It’s the people, it’s the relationships that make the most difference in a life. It starts with loving supportive parents, then loving supportive friends and maybe even neighbors. Then it is friendly, supportive colleagues. And of course one of the most important relationships is with the person with whom you are going to spend the rest of your life, your significant other. If all these relationships are loving and supportive, then you have a great chance of succeeding (what does it mean to succeed? more on that later) in life. These relationships are so important. If you are in trouble and you have a web of family, friends, well family and friends, what else is there? then this web will catch you if you fall. If it is tightly knit, you won’t fall through. If you have a close relationship with your parents, then you can reach out to them, and if they are loving caring parents, they will help you to the utmost of their ability. That is what parents do, they help ensure their progeny survives. In evolutionary terms, the purpose of an organism is to pass on its DNA, and parents can do that by being loving, caring, supportive to their children, thereby assuring that their DNA is passed on. So there is an evolutionary argument, as in survival of the species, for being loving and nurturing. That is why maternal instinct exists, that is why babies are so adorable and lovable, because we are supposed to take care of them. Not only as a family, but collectively as a society and a species. I think anyone who doesn’t have these instincts is a sociopath, a seriously defective individual, who cannot participate in this loving, nurturing survival dance. But hopefully and luckily, even though our parents most likely weren’t perfect, they were not sociopaths either. So here we are, human beings who were hopefully given enough love to survive and flourish. And we in turn form attachments, and have a family, and have children, and we are loving and supportive to them, and the dance goes on.

Of course, a person with a mental illness fares better when they have support and love from their friends and families. Life is hard, you need friends and family. Life with a mental illness is harder still, you really need friends and family. And if you have a family circle and a social circle, then you will be surrounded with love and support and will fare better than if you are alone. Family and friends, loving, supporting each other, getting on each other’s nerves sometimes (haha) but definitely a necessity for a happy, well adjusted, loving life.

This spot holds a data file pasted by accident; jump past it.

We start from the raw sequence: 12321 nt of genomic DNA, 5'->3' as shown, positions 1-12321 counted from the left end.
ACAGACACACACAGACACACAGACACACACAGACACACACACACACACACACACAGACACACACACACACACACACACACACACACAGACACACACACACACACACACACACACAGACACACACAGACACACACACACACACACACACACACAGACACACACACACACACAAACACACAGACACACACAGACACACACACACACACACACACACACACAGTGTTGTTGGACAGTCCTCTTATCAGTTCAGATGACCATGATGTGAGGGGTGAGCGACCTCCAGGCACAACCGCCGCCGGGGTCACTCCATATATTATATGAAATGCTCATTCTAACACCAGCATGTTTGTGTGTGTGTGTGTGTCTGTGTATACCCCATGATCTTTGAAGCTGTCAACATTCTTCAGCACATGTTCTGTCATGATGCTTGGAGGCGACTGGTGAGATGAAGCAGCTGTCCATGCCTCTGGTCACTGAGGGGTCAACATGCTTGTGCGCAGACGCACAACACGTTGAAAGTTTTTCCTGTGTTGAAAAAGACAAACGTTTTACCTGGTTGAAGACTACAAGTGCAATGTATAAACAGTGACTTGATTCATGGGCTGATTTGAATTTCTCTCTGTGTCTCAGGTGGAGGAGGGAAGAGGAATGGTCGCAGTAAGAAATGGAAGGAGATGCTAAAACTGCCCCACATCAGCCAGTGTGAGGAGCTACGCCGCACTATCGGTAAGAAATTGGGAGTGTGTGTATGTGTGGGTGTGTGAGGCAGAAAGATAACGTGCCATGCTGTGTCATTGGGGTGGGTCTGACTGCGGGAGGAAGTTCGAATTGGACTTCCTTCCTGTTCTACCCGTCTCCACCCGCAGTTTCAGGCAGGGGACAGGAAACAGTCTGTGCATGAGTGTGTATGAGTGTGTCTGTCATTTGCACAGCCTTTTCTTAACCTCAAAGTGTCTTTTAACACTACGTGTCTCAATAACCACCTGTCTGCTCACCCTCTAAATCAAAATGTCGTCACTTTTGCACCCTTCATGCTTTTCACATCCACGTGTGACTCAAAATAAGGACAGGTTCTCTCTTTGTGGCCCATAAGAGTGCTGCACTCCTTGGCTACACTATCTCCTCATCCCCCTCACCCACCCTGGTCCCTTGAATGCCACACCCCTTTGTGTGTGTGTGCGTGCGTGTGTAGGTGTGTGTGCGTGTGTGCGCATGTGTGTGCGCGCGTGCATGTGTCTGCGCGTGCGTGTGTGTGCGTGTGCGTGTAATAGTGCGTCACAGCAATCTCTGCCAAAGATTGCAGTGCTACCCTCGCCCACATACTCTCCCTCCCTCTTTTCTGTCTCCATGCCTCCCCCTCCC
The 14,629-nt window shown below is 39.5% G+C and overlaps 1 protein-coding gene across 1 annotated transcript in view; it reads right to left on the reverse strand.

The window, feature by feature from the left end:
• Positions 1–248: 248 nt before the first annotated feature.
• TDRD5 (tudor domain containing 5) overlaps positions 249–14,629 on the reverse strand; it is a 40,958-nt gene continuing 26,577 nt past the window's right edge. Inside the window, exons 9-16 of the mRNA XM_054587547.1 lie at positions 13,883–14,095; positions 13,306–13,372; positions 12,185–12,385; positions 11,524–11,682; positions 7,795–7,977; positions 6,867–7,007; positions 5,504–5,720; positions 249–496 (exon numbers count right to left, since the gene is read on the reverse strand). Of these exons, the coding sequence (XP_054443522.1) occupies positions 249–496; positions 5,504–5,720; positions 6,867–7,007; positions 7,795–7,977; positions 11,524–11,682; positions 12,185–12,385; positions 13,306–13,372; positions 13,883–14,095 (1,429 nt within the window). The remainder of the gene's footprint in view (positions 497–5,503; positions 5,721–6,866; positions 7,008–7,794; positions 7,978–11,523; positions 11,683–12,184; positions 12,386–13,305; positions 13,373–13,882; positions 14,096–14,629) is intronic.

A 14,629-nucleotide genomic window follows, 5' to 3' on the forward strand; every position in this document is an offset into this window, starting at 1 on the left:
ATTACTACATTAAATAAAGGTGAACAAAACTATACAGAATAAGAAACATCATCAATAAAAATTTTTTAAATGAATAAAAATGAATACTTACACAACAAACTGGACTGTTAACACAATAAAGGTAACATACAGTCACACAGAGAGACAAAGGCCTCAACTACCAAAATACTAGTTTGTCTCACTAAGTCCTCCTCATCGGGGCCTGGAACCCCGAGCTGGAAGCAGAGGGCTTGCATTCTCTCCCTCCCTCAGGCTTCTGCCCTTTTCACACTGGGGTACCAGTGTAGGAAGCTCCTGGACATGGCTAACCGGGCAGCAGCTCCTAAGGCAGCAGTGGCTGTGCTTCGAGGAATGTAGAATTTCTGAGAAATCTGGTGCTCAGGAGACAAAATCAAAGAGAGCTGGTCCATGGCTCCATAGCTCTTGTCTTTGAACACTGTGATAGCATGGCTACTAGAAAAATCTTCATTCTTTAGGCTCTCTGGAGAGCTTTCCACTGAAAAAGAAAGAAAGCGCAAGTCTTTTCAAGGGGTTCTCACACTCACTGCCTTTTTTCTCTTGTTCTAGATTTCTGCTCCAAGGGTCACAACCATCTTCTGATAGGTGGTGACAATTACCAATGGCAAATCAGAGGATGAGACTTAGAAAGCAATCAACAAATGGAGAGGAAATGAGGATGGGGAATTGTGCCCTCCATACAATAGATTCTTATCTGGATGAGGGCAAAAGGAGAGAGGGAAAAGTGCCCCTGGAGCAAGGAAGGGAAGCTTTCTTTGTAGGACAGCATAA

If you don’t have a lot of family, or if they’re not close by, no worries, good friends are just as loving and supportive as families can be. The saying “Good friends are the family you choose” is so true. My best friends are like my chosen sisters. And we have known each other since were in our teens. I am lucky to have these lengthy, close relationships even though I moved from Islamabad, Pakistan to Buffalo, NY just 10 days shy of my 12th birthday in 1972. I am lucky. I hope we are all as lucky!

Why Don’t Animals Get Schizophrenia (and How Come We Do)? Article in Scientific American


Short answer: Because their brains aren’t as complex as human brains. Unfortunately that’s the price we people with prefrontal cortexes pay. In bipolar disorder, as in schizophrenia, people with these illnesses can become out of touch with reality. This is called psychosis, or being psychotic. Auditory hallucinations happen to 90% of people with schizophrenia, i.e. they hear voices, this also happens up to 80% of people with bipolar d/o. There are also visual hallucinations (seeing things), even olfactory hallucinations, where you may smell something that isn’t there! (Luckily for me, I have never had auditory hallucinations, I am forever grateful for this! Interestingly enough, I have had olfactory hallucinations, I smelled the scent of Camay soap once when it was nowhere to be found.)

Let’s get back to the point of this article from Scientific American. It basically says that schizophrenia 9and I assume bipolar d/o in psychosis) are the price we pay for a much more complex brain. It is a defect of the gamma amino butyric acid (GABA) system. This is an inhibitory neurotransmitter, meaning it inhibits neurons from firing, in part by suppressing dopamine in certain parts of the brain. So when there is a problem with this system, then neurons that wouldn’t normally be firing are firing, and dopamine is also not suppressed, and this is happening in the prefrontal cortex (PFC). This leads to hallucinations. See quote below.

Yes the psychotic brain, whether in schizophrenia or bipolar d/o runs amok. And it can run so crazily amok because it is so complicated. So complicated that when things go wrong, they go wrong in a big way. Hence hallucinations.

“They also found that these culprit genes are involved in various essential human neurological functions within the PFC, including the synaptic transmission of the neurotransmitter GABA. GABA serves as an inhibitor or regulator of neuronal activity, in part by suppressing dopamine in certain parts of the brain, and it’s impaired transmission is thought to be involved in schizophrenia. If GABA malfunctions, dopamine runs wild, contributing to the hallucinations, delusions and disorganized thinking common to psychosis. In other words, the schizophrenic brain lacks restraint.”